The dry kernel (seed), nutmeg, typically contains between 8% and 15% of essential oil obtained by steam distillation. The chief constituents of the aromatic oil are terpenes, mainly sabinene and ß-pinene but the important fragrance and flavor constituents or aromatic ethers, which are found in the small oxygenated portion, are myristicin which can be produced synthetically, safrole, elemicin and iso-elemicin. Nutmeg oil is a colorless, pale yellow or pale green liquid with an odor and taste of the spice. Nutmeg oil is mainly used in flavorings, especially for soft drinks (colas in general, such as Coca-Cola) and meat products. It is used in cosmetics and toiletries because of its aromatic properties, especially in men's fragrances, as well as in the manufacture of pharmaceuticals (such as Vicks Vaporub) and in flavoring tobacco. Mace oil (Mace is aril of nutmeg seed) possesses almost identical physiochemical and organoleptic properties as nutmeg oil. Mace oil is also used in perfumes and flavorings.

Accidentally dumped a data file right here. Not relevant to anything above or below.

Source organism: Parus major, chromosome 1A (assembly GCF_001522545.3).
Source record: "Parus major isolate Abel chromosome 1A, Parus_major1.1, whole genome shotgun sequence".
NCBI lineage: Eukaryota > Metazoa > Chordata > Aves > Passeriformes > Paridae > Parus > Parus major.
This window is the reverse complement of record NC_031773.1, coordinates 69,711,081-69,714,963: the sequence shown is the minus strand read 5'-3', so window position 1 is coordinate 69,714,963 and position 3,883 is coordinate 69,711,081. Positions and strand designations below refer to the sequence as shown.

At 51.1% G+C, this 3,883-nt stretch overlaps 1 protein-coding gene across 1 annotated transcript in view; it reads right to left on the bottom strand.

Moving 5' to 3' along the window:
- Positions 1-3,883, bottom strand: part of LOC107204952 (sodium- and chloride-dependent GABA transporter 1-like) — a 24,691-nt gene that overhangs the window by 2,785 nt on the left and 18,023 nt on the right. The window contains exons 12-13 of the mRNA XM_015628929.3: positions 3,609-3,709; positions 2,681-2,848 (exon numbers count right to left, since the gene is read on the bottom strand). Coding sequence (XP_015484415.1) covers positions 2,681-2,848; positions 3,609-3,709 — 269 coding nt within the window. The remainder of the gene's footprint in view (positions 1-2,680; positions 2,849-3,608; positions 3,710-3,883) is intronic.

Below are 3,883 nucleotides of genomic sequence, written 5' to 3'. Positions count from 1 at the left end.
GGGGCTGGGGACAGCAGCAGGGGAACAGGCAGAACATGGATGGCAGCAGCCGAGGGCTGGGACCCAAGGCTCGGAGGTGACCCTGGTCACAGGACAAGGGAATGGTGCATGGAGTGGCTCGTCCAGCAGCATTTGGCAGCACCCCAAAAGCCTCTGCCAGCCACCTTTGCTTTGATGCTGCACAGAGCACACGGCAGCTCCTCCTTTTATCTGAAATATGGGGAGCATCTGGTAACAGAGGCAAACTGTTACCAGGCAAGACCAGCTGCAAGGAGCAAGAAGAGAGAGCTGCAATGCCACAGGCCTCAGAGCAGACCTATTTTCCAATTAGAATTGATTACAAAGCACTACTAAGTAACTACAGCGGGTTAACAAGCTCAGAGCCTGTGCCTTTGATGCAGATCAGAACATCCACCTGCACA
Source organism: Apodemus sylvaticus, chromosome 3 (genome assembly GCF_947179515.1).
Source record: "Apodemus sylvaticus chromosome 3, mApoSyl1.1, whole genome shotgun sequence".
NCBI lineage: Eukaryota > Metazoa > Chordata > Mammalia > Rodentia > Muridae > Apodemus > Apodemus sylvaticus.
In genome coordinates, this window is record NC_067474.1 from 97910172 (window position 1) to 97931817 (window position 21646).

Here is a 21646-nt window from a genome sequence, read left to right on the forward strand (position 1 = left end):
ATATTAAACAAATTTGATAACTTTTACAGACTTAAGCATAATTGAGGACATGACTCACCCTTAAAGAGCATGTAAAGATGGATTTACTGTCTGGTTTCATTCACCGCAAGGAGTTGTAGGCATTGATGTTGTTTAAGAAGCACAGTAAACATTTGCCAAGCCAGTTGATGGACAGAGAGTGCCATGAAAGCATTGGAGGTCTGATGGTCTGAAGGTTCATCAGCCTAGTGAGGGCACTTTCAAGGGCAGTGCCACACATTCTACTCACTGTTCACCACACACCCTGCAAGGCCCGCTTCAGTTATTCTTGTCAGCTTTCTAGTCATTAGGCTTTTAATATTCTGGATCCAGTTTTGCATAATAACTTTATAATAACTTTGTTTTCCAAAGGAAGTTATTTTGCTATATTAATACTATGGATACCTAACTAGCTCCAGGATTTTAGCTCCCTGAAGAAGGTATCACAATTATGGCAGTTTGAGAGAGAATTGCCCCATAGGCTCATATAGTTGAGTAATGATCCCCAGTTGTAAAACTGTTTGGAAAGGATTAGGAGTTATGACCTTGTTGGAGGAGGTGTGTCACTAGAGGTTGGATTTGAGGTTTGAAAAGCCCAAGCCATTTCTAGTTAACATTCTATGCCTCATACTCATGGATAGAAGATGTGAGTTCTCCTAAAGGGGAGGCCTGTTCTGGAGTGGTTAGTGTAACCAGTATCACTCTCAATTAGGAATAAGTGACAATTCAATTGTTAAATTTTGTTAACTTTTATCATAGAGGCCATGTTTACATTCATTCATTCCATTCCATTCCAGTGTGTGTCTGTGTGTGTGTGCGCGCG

Nutmeg oleoresins, obtained by solvent extraction from the dried spice of nutmeg, are used in colorings and flavorings in the food industry. The extracted spice oleoresin is a direct competitor of the dry spice.